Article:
ROUND 20: Lift the tail so that the body can be worked in the round, work 1 double crochet in each stitch.
ROUND 21 to 32: Work 1 double crochet in each stitch = 13 rounds in total for body.
Now work the legs of the alpaca, begin mid back.

FIRST LEG = RIGHT BACK LEG.
ROUND 1: Work 1 double crochet in each of the first 9 stitches, work 9 chain stitches.
ROUND 2: Work 1 double crochet in the first of the 9 double crochets, this is now a circle, and continue piece in the round with 1 double crochet in each double crochet and 1 double crochet in each chain stitch = 18 stitches. Insert a marker at beginning of round.
ROUND 3 to 4: Work 1 double crochet in each stitch.
ROUND 5: Now work all stitches together 2 by 2 - read CROCHET TOGETHER-2 in explanation above = 9 double crochets on round.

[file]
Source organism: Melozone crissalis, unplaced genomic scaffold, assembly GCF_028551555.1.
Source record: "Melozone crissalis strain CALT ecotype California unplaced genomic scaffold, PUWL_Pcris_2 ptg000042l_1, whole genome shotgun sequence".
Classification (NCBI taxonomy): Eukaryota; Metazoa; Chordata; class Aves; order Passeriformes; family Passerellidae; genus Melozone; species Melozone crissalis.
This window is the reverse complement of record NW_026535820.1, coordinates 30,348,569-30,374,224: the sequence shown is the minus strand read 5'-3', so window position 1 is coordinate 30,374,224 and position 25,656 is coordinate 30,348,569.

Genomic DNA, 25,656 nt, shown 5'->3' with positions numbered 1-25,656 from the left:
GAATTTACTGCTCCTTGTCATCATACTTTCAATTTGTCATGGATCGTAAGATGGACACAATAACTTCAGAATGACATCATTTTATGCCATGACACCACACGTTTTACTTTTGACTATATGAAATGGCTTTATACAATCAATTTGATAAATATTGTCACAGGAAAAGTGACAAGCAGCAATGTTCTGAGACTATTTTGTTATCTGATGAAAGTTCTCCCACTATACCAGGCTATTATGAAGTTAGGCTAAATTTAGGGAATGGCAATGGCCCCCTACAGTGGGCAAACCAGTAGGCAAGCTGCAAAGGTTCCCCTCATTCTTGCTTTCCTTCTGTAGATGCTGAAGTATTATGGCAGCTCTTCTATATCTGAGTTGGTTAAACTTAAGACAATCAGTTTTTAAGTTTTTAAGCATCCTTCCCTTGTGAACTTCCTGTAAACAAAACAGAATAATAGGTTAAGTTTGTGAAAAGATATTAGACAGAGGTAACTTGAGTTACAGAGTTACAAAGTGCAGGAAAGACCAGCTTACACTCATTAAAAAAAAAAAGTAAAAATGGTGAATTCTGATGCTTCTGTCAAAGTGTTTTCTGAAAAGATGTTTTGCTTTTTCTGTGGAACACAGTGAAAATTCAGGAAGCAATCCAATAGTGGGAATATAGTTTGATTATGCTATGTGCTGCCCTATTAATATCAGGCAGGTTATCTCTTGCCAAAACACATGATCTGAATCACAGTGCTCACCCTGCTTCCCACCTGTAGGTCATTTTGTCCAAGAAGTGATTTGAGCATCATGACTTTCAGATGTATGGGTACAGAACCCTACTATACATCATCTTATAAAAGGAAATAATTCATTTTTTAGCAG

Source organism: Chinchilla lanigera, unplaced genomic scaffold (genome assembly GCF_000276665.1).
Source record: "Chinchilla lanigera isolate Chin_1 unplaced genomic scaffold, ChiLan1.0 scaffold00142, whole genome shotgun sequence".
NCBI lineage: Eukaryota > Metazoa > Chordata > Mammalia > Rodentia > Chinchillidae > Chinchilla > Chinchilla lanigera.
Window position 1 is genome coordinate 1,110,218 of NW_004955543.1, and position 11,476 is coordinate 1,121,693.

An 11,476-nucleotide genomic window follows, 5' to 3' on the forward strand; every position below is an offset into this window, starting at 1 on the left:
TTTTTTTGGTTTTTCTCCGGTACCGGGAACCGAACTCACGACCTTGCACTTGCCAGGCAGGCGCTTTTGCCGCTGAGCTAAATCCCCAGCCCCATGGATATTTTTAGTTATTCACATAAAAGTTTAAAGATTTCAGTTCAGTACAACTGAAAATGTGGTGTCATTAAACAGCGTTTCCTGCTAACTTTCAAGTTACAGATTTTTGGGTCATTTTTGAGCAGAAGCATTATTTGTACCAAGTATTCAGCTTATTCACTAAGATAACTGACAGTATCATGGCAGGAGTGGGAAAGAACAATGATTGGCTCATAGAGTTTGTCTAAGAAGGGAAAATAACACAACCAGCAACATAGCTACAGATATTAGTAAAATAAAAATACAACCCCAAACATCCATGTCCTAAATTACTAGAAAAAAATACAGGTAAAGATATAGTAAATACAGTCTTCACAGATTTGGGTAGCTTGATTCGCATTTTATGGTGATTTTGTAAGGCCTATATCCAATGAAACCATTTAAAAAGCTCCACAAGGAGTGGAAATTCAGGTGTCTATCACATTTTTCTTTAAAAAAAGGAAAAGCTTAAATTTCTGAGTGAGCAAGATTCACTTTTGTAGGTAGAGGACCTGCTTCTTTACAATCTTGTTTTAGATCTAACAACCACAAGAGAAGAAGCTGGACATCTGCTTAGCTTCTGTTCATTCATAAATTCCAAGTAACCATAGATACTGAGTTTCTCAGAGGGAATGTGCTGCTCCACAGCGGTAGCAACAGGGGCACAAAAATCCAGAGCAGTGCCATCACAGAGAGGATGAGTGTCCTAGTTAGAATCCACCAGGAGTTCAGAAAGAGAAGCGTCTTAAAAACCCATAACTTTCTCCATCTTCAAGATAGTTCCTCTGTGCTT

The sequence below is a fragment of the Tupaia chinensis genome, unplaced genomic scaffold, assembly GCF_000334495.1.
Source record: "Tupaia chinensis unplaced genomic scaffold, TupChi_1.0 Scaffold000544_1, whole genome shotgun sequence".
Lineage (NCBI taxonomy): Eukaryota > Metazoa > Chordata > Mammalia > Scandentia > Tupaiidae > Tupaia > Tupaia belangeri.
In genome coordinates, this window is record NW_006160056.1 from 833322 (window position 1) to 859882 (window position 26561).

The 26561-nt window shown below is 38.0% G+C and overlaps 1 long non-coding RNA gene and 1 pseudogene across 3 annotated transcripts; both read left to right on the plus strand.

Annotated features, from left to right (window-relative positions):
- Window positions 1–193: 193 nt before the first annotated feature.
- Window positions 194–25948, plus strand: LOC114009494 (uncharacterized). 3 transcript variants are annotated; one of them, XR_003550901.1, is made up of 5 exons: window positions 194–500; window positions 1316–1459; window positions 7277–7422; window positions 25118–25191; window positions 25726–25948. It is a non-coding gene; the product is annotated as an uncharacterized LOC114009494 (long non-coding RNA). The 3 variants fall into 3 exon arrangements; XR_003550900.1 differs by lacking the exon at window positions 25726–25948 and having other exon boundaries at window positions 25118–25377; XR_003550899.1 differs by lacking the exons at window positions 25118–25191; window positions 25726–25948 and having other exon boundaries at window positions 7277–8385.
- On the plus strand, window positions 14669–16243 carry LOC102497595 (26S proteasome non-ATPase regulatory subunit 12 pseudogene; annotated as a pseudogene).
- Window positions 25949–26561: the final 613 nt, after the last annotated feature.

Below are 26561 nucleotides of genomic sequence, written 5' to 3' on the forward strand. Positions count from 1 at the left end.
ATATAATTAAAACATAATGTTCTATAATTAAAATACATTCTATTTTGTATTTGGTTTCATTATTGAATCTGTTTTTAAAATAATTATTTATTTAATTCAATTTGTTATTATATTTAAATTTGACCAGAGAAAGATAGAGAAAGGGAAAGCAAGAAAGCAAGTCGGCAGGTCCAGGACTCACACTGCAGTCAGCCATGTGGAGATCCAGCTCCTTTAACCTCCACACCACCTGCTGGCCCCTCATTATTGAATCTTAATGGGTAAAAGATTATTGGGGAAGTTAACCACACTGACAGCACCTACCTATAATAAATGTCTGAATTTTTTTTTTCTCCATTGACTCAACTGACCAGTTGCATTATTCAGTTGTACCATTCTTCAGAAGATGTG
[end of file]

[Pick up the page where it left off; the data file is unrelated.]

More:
ROUND 6 to 12: Work 1 double crochet in each stitch. Cut the yarn. Fold the circle flat together and sew hole together so that leg is flat and wide in the same direction as body.

SECOND LEG = RIGHT FRONT LEG:
Skip 4 stitches (= mid under stomach).
ROUND 1: Work 1 double crochet in each of the front 9 stitches on the right side of body, then work 9 chain stitches.
ROUND 2: Work 1 double crochet in the first of the 9 double crochets, this is now a circle, and continue piece in the round with 1 double crochet in each double crochet and 1 double crochet in each chain stitch = 18 stitches. Insert a marker at beginning of round.
ROUND 3 to 4: Work 1 double crochet in each stitch.
ROUND 5: Now work all stitches together 2 by 2 - read CROCHET TOGETHER-2 in explanation above = 9 double crochets on round.
ROUND 6 to 12: Work 1 double crochet in each stitch. Cut the yarn. Fold the circle flat together and sew hole together so that leg is flat and wide in the same direction as body.

THIRD LEG = LEFT FRONT LEG: